January 16 roundup

  • Woman embroiled in neighbor dispute claims disability bias based on depression, but now faces $107,000 award of legal fees [Buffalo News]
  • B.C., Canada: “Law Firm Unsuccessfully Seeks Fees From Their Own Insurer’s Negligence Payout” [Erik Magraken]
  • “Worst case a client has ever asked you to take” meme reaches ABA Journal [earlier]
  • Hans Bader on re-election of “legally insane” Chicago judge [CEI “Open Market”, earlier]
  • Far-fetched theories of constitutional tax immunity claim more victims, this time in Canada [National Post]
  • Law geek alert: Prof. Green will be blogging key federal courts decision Erie RR v. Tompkins (1938) daily through the month [Prawfs]
  • Appreciations of the late political economist James Buchanan [David Boaz, Alex Tabarrok, Tyler Cowen and more, Arnold Kling, Radley Balko]


  • Looking at the “worst case” responses makes you realize how long ago they were…

    The dude who wanted to sue the FAA for not hiring him as an air traffic controller because he was dyslexic? Dude would win these days…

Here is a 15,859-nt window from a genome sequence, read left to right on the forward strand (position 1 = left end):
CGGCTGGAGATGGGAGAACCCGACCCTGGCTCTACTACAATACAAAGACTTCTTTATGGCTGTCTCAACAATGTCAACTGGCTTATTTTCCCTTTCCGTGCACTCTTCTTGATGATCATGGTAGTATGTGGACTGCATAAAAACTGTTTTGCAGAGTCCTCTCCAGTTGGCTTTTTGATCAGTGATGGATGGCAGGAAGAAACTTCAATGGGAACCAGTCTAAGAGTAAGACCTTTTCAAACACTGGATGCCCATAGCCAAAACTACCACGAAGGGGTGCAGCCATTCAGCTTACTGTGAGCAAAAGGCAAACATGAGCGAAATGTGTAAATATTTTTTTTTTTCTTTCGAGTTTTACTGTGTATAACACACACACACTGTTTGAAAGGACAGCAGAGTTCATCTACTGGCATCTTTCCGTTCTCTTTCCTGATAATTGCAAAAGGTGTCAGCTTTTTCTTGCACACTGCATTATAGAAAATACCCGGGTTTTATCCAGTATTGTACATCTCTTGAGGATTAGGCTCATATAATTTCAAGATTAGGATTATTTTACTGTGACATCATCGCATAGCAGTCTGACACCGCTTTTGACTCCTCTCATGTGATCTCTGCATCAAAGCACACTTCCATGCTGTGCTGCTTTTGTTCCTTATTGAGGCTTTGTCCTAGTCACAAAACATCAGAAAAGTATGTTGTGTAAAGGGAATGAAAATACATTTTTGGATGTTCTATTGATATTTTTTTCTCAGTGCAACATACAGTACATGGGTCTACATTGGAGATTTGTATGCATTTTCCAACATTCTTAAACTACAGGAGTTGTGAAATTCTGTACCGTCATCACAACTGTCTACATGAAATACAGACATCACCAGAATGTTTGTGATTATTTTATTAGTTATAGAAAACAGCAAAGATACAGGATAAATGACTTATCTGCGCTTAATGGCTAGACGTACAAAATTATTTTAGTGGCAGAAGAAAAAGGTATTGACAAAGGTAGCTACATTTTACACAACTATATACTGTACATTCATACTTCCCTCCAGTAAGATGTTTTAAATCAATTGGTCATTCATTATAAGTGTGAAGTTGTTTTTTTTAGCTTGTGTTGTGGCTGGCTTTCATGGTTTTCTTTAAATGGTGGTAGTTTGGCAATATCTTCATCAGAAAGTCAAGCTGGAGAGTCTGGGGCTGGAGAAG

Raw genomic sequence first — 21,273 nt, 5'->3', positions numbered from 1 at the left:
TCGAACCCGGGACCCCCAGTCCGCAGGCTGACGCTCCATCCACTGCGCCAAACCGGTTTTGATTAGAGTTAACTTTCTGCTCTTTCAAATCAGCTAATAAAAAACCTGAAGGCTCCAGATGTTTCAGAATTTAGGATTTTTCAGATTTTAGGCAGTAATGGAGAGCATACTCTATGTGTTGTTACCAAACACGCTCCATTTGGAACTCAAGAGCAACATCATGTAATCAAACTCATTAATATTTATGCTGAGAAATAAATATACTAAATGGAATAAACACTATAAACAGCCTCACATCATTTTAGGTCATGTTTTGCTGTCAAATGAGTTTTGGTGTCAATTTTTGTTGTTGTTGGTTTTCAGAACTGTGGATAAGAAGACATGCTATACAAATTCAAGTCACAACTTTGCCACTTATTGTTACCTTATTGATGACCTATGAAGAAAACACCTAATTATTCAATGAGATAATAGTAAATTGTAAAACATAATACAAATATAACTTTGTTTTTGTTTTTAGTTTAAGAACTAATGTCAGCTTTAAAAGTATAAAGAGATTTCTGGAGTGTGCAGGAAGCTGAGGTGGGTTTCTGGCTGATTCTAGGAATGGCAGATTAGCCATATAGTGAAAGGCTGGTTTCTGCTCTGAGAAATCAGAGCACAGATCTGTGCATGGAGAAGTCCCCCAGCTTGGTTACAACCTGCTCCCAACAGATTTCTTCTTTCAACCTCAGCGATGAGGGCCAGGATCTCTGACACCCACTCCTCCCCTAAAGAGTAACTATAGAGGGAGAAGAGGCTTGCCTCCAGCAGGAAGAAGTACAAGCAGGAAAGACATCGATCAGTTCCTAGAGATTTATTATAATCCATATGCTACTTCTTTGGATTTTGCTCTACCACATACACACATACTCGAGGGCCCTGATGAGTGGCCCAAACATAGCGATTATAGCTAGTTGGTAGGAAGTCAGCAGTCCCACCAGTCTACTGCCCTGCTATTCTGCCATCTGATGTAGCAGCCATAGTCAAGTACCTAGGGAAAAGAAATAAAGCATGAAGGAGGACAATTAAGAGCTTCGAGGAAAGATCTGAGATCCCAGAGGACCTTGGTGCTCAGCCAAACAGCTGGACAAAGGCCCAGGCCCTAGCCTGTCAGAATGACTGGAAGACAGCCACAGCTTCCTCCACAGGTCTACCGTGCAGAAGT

• Once upon a time the knightly castes of Europe would go out to war in their heavy armor. Foot soldiers might get slaughtered, but no knight ever died. Occasionally, one would be captured by the other side and ransomed back — there was a special tax on the peasants to raise the money. Because these prisoners would yield so much money and because the captors might be prisoners some day, prisoners were treated very well.

    As you can imagine, these people would use any excuse to go to war. After all, only footsoldiers got killed.

    What the English did to the French soldiers at Crecy and Poitiers had a chilling effect, too. It meant that the knights were actually at risk too. Trust me: it made things safer for peasants.

    That’s why I am in favor of Loser Pays.

  • the websters were ‘church goers’ and married for 41 years. How does this relate to the utter stupidity of thinking that taxes don’t apply to them?